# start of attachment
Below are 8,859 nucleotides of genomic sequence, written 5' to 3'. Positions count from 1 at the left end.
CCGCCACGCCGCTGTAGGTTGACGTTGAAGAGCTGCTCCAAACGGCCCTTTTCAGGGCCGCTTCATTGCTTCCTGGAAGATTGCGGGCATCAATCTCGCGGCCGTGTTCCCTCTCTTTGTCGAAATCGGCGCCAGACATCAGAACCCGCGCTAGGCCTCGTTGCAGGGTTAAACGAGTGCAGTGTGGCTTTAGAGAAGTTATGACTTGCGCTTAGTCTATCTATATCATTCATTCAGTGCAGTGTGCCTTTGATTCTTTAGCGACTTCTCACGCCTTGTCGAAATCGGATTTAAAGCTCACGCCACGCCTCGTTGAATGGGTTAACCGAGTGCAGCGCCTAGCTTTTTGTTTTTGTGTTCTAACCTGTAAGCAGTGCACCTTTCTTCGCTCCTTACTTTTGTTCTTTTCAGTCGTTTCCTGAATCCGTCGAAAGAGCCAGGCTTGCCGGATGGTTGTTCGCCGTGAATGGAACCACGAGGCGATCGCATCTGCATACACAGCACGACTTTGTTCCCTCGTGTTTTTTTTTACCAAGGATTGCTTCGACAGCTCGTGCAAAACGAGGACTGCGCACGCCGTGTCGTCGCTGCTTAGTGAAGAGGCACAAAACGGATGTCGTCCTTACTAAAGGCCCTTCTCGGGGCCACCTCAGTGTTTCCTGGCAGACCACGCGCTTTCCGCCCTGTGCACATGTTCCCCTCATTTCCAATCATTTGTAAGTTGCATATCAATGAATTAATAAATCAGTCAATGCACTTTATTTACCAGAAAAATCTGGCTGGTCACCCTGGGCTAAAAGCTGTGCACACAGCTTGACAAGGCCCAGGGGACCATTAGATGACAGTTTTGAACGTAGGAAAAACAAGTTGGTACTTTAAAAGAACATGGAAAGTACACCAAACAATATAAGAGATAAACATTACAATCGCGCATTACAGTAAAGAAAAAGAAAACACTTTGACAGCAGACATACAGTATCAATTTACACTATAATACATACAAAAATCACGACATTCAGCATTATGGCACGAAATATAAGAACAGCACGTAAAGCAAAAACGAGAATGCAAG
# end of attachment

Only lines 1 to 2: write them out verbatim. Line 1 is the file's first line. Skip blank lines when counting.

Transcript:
Below are 8,859 nucleotides of genomic sequence, written 5' to 3'. Positions count from 1 at the left end.
CCGCCACGCCGCTGTAGGTTGACGTTGAAGAGCTGCTCCAAACGGCCCTTTTCAGGGCCGCTTCATTGCTTCCTGGAAGATTGCGGGCATCAATCTCGCGGCCGTGTTCCCTCTCTTTGTCGAAATCGGCGCCAGACATCAGAACCCGCGCTAGGCCTCGTTGCAGGGTTAAACGAGTGCAGTGTGGCTTTAGAGAAGTTATGACTTGCGCTTAGTCTATCTATATCATTCATTCAGTGCAGTGTGCCTTTGATTCTTTAGCGACTTCTCACGCCTTGTCGAAATCGGATTTAAAGCTCACGCCACGCCTCGTTGAATGGGTTAACCGAGTGCAGCGCCTAGCTTTTTGTTTTTGTGTTCTAACCTGTAAGCAGTGCACCTTTCTTCGCTCCTTACTTTTGTTCTTTTCAGTCGTTTCCTGAATCCGTCGAAAGAGCCAGGCTTGCCGGATGGTTGTTCGCCGTGAATGGAACCACGAGGCGATCGCATCTGCATACACAGCACGACTTTGTTCCCTCGTGTTTTTTTTTACCAAGGATTGCTTCGACAGCTCGTGCAAAACGAGGACTGCGCACGCCGTGTCGTCGCTGCTTAGTGAAGAGGCACAAAACGGATGTCGTCCTTACTAAAGGCCCTTCTCGGGGCCACCTCAGTGTTTCCTGGCAGACCACGCGCTTTCCGCCCTGTGCACATGTTCCCCTCATTTCCAATCATTTGTAAGTTGCATATCAATGAATTAATAAATCAGTCAATGCACTTTATTTACCAGAAAAATCTGGCTGGTCACCCTGGGCTAAAAGCTGTGCACACAGCTTGACAAGGCCCAGGGGACCATTAGATGACAGTTTTGAACGTAGGAAAAACAAGTTGGTACTTTAAAAGAACATGGAAAGTACACCAAACAATATAAGAGATAAACATTACAATCGCGCATTACAGTAAAGAAAAAGAAAACACTTTGACAGCAGACATACAGTATCAATTTACACTATAATACATACAAAAATCACGACATTCAGCATTATGGCACGAAATATAAGAACAGCACGTAAAGCAAAAACGAGAATGCAAG